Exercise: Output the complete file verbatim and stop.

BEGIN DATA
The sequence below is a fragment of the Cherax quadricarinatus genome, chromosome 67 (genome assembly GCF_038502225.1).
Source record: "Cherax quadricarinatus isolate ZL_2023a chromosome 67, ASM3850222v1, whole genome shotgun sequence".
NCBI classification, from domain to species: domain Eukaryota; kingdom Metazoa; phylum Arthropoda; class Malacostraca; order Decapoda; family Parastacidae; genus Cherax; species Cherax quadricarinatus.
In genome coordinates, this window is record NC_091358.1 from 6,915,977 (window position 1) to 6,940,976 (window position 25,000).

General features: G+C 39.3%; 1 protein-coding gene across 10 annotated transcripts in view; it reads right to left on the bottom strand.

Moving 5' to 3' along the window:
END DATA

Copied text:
The sequence below is a fragment of the Cherax quadricarinatus genome, chromosome 67 (genome assembly GCF_038502225.1).
Source record: "Cherax quadricarinatus isolate ZL_2023a chromosome 67, ASM3850222v1, whole genome shotgun sequence".
NCBI classification, from domain to species: domain Eukaryota; kingdom Metazoa; phylum Arthropoda; class Malacostraca; order Decapoda; family Parastacidae; genus Cherax; species Cherax quadricarinatus.
In genome coordinates, this window is record NC_091358.1 from 6,915,977 (window position 1) to 6,940,976 (window position 25,000).

General features: G+C 39.3%; 1 protein-coding gene across 10 annotated transcripts in view; it reads right to left on the bottom strand.

Moving 5' to 3' along the window: